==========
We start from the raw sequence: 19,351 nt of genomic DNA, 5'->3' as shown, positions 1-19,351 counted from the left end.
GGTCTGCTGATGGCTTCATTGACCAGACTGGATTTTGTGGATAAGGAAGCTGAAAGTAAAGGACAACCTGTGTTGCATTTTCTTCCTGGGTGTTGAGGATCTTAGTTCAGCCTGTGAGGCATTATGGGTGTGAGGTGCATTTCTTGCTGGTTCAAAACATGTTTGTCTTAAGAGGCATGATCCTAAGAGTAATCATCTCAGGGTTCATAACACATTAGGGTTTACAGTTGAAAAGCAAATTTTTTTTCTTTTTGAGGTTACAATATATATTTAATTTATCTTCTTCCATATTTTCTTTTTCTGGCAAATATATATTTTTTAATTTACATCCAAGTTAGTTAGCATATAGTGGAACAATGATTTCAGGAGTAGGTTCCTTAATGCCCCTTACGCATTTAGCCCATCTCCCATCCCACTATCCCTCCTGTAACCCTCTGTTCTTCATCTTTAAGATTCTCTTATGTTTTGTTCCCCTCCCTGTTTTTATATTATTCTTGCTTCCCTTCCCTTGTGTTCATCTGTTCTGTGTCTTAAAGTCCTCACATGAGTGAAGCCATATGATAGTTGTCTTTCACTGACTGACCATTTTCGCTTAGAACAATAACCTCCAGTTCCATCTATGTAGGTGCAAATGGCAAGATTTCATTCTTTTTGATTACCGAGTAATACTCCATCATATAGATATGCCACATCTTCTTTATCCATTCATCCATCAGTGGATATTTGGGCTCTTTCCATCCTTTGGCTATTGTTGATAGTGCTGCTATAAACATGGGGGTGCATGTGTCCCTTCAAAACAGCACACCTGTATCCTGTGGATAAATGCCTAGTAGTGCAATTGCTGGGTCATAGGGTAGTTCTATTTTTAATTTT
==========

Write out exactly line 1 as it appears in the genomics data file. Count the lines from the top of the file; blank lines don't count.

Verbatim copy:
We start from the raw sequence: 19,351 nt of genomic DNA, 5'->3' as shown, positions 1-19,351 counted from the left end.